April 20, 2024

Development Coalition Looks to Aid North Africa

The European Bank for Reconstruction and Development, long focused on promoting democracy in Central Europe and the former Soviet Union through loans to business, is likely to extend its mandate to North Africa as part of a push by Europe and the United States to help countries in the region.

The bank, based in London and financed by 61 nations including the United States, will begin amending its bylaws on Saturday to allow expansion across the Mediterranean, probably beginning with Egypt, Morocco and Tunisia. The bank’s board of governors is holding its annual meeting on Friday and Saturday in Astana, the capital of Kazakhstan.

The expansion of the bank’s operations follows a call in April by Timothy F. Geithner, the Treasury secretary, for institutions like the World Bank and the International Monetary Fund to do more to support a transition to democracy in the Middle East.

“The World Bank and other multilateral development banks will be essential, just as they were in support of Eastern and Central Europe’s transition two decades ago,” Mr. Geithner said on April 16. President Obama pledged on Thursday to provide debt relief and aid to the region in a speech on the Middle East delivered in Washington.

Marisa Lago, an assistant Treasury secretary and a member of the bank’s board of governors, said the development bank’s expertise in Eastern Europe could be useful in North Africa.

“In both instances authoritarian political systems limited the freedoms of the citizens of these countries,” Ms. Lago said in Astana, according to the text of her remarks. “And in both instances the economic systems were dominated by cronyism and state control that limited the regions’ economic potential.”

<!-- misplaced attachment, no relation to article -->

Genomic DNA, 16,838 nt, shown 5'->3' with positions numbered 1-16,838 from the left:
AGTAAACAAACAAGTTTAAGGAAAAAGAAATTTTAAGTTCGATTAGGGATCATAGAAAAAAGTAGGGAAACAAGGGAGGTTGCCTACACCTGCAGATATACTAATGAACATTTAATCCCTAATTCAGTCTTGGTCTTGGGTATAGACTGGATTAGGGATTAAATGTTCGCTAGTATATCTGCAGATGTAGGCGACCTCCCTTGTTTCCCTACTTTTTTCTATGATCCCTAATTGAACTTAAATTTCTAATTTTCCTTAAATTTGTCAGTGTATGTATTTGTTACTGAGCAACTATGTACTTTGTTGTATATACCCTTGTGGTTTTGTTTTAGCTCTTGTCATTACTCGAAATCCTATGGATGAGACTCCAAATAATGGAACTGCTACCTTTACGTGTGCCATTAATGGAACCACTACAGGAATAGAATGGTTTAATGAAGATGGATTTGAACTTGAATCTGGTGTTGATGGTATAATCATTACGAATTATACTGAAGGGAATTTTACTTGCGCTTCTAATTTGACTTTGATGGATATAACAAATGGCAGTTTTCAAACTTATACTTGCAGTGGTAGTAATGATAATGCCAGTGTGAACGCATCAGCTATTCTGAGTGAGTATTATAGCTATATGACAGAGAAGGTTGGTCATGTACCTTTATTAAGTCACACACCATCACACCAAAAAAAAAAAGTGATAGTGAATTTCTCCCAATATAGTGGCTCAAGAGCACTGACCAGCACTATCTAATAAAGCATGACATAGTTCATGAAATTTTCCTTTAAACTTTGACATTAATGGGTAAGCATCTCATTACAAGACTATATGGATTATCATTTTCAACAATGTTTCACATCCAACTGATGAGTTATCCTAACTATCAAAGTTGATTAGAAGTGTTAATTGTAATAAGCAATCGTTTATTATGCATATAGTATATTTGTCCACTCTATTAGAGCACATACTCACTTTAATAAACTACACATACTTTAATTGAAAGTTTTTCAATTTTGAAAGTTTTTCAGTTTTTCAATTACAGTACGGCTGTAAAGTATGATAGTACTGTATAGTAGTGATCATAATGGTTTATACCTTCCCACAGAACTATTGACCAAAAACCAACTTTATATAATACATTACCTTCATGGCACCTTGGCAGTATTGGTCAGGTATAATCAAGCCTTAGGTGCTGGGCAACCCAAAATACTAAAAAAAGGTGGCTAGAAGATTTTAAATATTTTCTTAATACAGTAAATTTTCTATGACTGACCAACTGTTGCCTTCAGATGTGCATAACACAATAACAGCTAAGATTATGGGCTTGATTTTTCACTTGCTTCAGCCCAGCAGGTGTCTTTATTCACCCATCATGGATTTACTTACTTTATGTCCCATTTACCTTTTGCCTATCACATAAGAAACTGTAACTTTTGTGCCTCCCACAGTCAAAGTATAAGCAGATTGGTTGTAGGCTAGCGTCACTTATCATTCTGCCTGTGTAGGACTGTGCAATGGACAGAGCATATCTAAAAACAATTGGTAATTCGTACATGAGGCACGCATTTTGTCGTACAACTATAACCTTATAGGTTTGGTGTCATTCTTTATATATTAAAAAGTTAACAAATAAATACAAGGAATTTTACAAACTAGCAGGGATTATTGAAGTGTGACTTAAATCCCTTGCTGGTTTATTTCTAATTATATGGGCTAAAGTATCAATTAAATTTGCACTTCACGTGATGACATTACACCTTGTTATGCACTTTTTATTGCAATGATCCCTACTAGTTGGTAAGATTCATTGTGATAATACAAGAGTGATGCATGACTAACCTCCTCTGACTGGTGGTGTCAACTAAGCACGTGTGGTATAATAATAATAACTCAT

On Wednesday, Germany officially endorsed deploying the European Bank for Reconstruction and Development in the Middle East. Jörg Asmussen, deputy finance minister of Germany, said a condition for aid would be that countries make “a firm commitment to the core principles of democracy, political pluralism and the market economy.”

But a coalition of 28 nongovernmental organizations and the Central and Eastern Europe Bankwatch Network, a regional group that is based in Prague and monitors international financial organizations, has urged the bank’s shareholders not to approve the expansion.

It is premature to make commitments for financing from the European Bank for Reconstruction and Development for the Mediterranean region “when it is by no means clear what kind of governments will follow the recently overthrown regimes,” the coalition said. It also criticized the bank’s record in helping to establish democracy in Eastern and Central Europe.

The United States is the largest shareholder in the European Bank for Reconstruction and Development, which was founded in 1991 to help countries trying to shift to market from planned economies. The bank typically supports small and midsize businesses and infrastructure projects by local governments like water and sewage systems.

Recent loans include $105 million to Metro Group, a large German retailer, to expand operations in Kazakhstan; and 3.7 million euros, or $5.3 million to Industrial Mecano, a maker of packaging for food and beverages in Romania. The bank valued its business volume in 2010 at 9 billion euros, $12.83 billion. The bank also helped support banks in Eastern Europe during the financial crisis, and has helped finance the continuing cleanup in Ukraine at the site of the 1986 Chernobyl nuclear disaster.

It has steadily expanded its territory, and operates as far east as Mongolia.

A person with knowledge of the plans, who was not authorized to speak publicly about them, said the bank would not need to raise more capital to expand into North Africa. The new loans there would not come at the expense of other countries the bank serves, the person said.

Whether other countries like Libya are added depends on political developments, the person said. Egypt is already a European Bank for Reconstruction and Development shareholder and asked to be considered for loans last year, before popular demonstrations toppled Hosni Mubarak as president.

Matthew Saltmarsh contributed reporting.

Article source: http://feeds.nytimes.com/click.phdo?i=ec78e7c271597bfc6c6b9b85035cafa4

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